Algebraic Data Types (ADT) in Scala

9 minute read

A small note: this is the first guest post on the blog! This article is brought to you by Riccardo Cardin, a proud student of the Scala with Cats course. Riccardo is a senior developer, a teacher and a passionate technical blogger. For the last 15 years, he’s learned as much as possible about OOP, and now he is focused on his next challenge: mastering functional programming!

Enter Riccardo:

Every developer using Scala meets the acronym ADT sooner or later. But, what are Algebraic Data Types? Why are they so useful? In this article, we will try to answer all of your questions about ADT.

1. Introduction to Algebraic Data Types

As the name suggested, ADTs are a data type. Hence, we can use them to structure the data used by a program. We can define ADT as a pattern because they give us a standard solution to modeling data.

The ideas behind the ADTs come from the Haskell programming language. As we should know, Haskell is like a father for Scala, as Martin Odersky took many ideas from Haskell during the modeling of the first version of Scala.

Though ADTs are often associated with functional programming, they are not exclusive to this paradigm. Hence, many Scala libraries use them proficiently. The Akka library is one of them.

So, let’s have a deep dive into the world of ADTs.

1.1. Sum Types

The best way to understand an abstract concept is to model something we know very well. For example, imagine we have to create some type representing a weather forecast service.

We can model the weather in Scala using a base trait and then deriving from it every possible weather state:

sealed trait Weather
case object Sunny extends Weather
case object Windy extends Weather
case object Rainy extends Weather
case object Cloudy extends Weather
case object Foggy extends Weather

Congratulations! We have just defined our first Algebraic Data Type! In detail, the above code represents a Sum type. If you think about it, a variable of type Weather can have exactly one value of the object types extending it. So, the possible available values are the sum of the object types:

type Weather = Sunny + Windy + Rainy + Cloudy + Foggy

In other words, the Weather type is Sunny OR Windy OR Rainy, and so forth (to tell the truth, we are talking about an XOR, or exclusive OR). Because a Sum type enumerates all the possible instances of a type, they are also called Enumerated types.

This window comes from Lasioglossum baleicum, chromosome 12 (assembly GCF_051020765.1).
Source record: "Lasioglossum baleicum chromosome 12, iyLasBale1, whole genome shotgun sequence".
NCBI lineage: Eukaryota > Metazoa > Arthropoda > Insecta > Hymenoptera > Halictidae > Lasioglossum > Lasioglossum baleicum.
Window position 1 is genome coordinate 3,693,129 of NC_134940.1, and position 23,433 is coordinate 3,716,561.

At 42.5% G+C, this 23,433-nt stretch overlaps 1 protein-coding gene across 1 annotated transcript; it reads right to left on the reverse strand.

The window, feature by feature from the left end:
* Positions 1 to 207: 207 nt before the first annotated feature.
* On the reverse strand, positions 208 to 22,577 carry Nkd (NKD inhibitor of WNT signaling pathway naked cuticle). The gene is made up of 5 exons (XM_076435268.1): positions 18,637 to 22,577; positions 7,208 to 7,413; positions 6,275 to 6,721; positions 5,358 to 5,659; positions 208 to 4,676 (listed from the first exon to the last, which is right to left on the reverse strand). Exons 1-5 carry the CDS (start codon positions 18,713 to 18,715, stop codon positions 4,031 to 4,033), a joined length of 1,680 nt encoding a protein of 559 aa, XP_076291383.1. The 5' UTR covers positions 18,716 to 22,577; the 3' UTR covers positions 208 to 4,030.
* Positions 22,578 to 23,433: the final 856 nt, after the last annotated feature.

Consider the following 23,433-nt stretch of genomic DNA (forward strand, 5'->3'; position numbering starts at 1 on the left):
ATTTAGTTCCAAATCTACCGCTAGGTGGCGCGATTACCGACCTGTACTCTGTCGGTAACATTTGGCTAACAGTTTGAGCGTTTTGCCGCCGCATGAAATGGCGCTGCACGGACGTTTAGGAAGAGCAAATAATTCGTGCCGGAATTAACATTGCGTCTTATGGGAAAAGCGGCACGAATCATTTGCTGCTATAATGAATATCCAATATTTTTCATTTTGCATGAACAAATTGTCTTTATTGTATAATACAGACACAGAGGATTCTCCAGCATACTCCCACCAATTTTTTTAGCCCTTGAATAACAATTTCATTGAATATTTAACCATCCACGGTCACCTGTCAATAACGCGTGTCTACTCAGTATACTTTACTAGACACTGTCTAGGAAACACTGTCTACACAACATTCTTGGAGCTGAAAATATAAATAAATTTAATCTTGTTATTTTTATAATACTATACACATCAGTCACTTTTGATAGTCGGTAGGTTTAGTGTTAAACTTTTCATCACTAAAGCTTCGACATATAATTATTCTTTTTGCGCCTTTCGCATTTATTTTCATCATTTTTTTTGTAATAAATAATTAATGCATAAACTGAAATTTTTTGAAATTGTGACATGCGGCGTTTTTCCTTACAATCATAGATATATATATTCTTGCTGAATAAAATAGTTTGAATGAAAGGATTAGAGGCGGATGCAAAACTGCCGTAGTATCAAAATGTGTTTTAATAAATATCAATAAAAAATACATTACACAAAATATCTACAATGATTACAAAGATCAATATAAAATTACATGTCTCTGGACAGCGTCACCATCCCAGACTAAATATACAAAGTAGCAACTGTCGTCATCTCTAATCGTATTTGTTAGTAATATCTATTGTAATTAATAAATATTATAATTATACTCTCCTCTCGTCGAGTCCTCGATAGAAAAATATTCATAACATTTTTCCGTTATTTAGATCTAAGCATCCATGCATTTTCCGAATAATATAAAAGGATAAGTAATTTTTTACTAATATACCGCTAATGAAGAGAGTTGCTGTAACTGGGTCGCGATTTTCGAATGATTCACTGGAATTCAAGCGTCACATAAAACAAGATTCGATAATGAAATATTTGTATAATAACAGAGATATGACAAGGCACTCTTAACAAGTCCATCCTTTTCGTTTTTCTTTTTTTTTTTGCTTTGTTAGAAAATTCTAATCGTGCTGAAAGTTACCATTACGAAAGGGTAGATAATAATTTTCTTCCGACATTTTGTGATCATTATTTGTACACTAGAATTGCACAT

Why did we use a sealed trait? Well, the word sealed forces us to define all possible extensions of the trait in the same file, allowing the compiler to perform “exhaustive checking”. This feature is handy when associated with pattern matching:

def feeling(w: Weather): String = w match {
  case Sunny => "Oh, it's such a beautiful sunny day :D"
  case Cloudy => "It's cloudy, but at least it's not raining :|"
  case Rainy => "I am very sad. It's raining outside :("

In the above case, the compiler knows which are the extension of Weather, and it warns us that the pattern matching is not handling all the possible values:

[warn] [...] match may not be exhaustive.
[warn] It would fail on the following inputs: Foggy, Windy
[warn]     def feeling(w: Weather): String = w match {
[warn]                                       ^

Exhaustive checking can make our life as developers much more straightforward.

If we want to discourage trait mixing and get better binary compatibility, we can use a sealed abstract class instead of a sealed trait.

Why did we use a set of case objects? The answer is straightforward. We don’t need to have more than one instance of each extension of Weather. Indeed, there is nothing that distinguishes two instances of the Sunny type. So, we use object types that are translated by the language as idiomatic singletons.

Moreover, using a case object instead of a simple object gives us a set of useful features, such as the unapply method, which lets our objects to work very smoothly with pattern matching, the free implementation of the methods equals, hashcode, toString, and the extension from Serializable.

1.2. Product Types

Sum types are not the only ADTs available. Imagine having to model a request to our forecast service. Probably, the information the service needs is at least the latitude and the longitude of the point we want to ask the forecast:

case class ForecastRequest(val latitude: Double, val longitude: Double)

In the language of types, we can write the constructor as (Long, Long) => ForecastRequest. In other words, the number of possible values of ForecastRequest is precisely the cartesian product of the possible values for the latitude property AND all the possible values for the longitude property:

type ForecastRequest = Long x Long

Therefore, we have defined a Product type! As we already introduced, Product types are associated with the AND operator, in contrast with the Sum types that we associate with the OR operator.

As we just have seen, Scala models Product types using a case class. As for case object, one of the power of case classes is the free implementation of the unapply method, which allows smoothly decomposing the Product types:

val (lat, long): (Double, Double) = ForecastRequest(10.0D, 45.3D)
println(s"A forecast request for latitude $lat and longitude $long")

Product types introduce a lot more flexibility in modeling and representing reality. However, this comes within a cost: The more the type’s values, the more cases we will need to verify in tests.

1.3. Hybrid Types

Last but not least, it’s easy to put together both the above types into something new that we call Hybrid types:

sealed trait ForecastResponse
case class Ok(weather: Weather) extends ForecastResponse
case class Ko(error: String, description: String) extends ForecastResponse

In this case, the ForecastResponse is a Sum type because it is an Ok OR a Ko. The Ko type is a Product type because it has an error AND a description. Hence, Hybrid types let us take the best of both worlds, i.e., Sum and Product types, adding the capability to model more and more business cases.